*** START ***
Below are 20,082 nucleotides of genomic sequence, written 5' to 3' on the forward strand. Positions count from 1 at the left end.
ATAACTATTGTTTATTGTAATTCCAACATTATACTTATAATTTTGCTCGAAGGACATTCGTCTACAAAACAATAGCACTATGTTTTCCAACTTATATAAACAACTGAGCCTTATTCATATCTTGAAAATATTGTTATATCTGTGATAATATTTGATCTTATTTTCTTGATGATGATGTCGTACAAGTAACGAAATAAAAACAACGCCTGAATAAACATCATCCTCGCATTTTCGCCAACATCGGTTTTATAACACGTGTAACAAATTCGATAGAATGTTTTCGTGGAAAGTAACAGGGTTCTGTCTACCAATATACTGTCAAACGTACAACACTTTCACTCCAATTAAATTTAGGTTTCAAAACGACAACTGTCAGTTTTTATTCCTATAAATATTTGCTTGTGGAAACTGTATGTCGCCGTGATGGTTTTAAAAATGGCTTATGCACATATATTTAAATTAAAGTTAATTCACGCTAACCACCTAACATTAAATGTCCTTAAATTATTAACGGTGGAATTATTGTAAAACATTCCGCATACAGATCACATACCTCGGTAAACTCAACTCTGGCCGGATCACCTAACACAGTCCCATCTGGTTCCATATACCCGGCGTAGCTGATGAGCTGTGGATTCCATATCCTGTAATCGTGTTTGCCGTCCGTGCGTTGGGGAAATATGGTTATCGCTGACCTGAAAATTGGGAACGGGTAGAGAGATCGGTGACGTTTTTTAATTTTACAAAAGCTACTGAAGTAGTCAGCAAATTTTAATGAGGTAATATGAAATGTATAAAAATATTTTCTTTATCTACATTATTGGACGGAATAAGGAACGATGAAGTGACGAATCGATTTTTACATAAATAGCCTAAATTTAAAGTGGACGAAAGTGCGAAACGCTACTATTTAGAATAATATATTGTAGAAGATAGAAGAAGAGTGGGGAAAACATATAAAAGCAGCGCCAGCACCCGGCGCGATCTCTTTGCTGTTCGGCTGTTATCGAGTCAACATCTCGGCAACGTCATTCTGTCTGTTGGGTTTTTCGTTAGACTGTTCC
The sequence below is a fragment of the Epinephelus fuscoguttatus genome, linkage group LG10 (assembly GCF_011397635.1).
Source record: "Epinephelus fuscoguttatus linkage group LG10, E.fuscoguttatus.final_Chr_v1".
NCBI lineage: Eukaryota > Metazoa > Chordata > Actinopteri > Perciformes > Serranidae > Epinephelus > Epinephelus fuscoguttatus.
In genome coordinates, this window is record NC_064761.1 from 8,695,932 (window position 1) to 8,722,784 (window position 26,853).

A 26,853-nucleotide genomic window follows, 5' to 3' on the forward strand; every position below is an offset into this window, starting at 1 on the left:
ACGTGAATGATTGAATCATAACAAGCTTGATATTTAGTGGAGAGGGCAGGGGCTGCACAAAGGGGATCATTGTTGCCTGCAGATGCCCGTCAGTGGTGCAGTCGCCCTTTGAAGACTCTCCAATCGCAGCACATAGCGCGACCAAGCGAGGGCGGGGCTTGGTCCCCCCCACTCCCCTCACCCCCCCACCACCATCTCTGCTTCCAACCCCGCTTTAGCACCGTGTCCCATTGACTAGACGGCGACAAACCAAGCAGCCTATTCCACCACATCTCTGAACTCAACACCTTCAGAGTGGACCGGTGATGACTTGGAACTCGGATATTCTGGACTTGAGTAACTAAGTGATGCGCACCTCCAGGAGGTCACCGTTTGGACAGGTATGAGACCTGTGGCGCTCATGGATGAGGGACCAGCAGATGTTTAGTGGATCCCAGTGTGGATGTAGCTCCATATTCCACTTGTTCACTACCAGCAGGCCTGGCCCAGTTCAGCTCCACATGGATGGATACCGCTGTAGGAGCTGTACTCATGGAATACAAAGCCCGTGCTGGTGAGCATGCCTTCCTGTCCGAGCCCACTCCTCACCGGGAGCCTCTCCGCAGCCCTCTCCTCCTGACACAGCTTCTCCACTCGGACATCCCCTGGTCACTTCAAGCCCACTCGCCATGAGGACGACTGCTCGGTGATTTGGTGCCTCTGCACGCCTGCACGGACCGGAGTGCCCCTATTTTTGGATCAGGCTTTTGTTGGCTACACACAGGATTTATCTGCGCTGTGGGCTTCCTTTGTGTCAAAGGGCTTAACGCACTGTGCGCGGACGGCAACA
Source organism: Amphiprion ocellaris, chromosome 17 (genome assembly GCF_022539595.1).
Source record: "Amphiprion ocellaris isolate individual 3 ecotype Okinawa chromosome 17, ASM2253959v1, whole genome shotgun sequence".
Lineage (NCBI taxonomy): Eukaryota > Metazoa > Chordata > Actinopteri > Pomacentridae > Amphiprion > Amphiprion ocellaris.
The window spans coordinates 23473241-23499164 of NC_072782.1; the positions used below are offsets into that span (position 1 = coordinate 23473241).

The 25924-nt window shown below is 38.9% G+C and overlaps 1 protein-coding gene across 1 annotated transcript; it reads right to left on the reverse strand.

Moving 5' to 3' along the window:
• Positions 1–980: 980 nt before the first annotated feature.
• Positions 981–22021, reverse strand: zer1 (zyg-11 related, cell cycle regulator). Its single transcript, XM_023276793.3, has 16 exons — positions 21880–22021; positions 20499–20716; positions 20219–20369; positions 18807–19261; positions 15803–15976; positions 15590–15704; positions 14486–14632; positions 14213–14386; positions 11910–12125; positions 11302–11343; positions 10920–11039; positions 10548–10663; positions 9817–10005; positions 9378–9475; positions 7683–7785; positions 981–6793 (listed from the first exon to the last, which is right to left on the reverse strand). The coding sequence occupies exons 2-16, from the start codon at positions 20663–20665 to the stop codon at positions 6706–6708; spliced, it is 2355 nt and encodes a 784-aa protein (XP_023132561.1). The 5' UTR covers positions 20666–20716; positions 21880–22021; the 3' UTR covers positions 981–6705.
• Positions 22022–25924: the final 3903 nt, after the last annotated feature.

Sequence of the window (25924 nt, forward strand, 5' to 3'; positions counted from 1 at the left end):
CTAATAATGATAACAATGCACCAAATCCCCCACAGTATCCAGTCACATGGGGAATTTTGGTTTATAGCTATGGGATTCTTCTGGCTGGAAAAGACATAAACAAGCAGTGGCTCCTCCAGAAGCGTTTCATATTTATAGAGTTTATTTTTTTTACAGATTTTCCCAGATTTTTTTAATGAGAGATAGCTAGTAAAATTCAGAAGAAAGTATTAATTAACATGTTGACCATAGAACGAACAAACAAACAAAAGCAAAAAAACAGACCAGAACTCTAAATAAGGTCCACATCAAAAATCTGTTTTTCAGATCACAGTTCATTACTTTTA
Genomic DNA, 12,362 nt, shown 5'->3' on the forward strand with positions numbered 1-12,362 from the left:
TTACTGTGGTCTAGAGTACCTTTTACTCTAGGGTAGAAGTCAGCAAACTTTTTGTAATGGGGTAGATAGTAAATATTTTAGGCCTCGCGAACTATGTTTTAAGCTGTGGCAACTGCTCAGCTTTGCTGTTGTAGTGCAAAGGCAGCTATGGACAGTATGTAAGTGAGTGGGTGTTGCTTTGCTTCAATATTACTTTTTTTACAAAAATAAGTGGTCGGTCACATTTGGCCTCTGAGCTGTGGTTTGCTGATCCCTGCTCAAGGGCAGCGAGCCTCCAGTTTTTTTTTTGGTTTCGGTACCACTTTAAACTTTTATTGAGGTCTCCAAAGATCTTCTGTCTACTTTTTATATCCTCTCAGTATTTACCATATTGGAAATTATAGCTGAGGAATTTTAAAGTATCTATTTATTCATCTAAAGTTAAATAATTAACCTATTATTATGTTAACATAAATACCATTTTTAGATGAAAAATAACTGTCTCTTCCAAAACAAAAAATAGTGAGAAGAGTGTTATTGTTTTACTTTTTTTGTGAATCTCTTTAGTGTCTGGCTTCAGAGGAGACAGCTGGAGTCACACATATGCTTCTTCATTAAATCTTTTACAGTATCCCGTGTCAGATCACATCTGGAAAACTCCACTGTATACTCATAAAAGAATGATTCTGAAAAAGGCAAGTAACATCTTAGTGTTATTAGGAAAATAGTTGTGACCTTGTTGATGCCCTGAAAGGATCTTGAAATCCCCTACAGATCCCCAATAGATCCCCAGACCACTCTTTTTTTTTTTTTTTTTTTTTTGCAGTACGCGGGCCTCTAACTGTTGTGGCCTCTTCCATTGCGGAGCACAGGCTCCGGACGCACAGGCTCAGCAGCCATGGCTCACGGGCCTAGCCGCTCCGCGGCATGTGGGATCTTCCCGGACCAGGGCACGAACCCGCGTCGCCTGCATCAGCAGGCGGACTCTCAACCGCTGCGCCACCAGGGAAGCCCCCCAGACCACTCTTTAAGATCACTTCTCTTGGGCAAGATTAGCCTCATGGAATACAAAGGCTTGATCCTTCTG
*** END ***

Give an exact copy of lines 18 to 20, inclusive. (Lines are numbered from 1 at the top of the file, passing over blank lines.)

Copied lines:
Sequence of the window (25924 nt, forward strand, 5' to 3'; positions counted from 1 at the left end):
CTAATAATGATAACAATGCACCAAATCCCCCACAGTATCCAGTCACATGGGGAATTTTGGTTTATAGCTATGGGATTCTTCTGGCTGGAAAAGACATAAACAAGCAGTGGCTCCTCCAGAAGCGTTTCATATTTATAGAGTTTATTTTTTTTACAGATTTTCCCAGATTTTTTTAATGAGAGATAGCTAGTAAAATTCAGAAGAAAGTATTAATTAACATGTTGACCATAGAACGAACAAACAAACAAAAGCAAAAAAACAGACCAGAACTCTAAATAAGGTCCACATCAAAAATCTGTTTTTCAGATCACAGTTCATTACTTTTA
Genomic DNA, 12,362 nt, shown 5'->3' on the forward strand with positions numbered 1-12,362 from the left: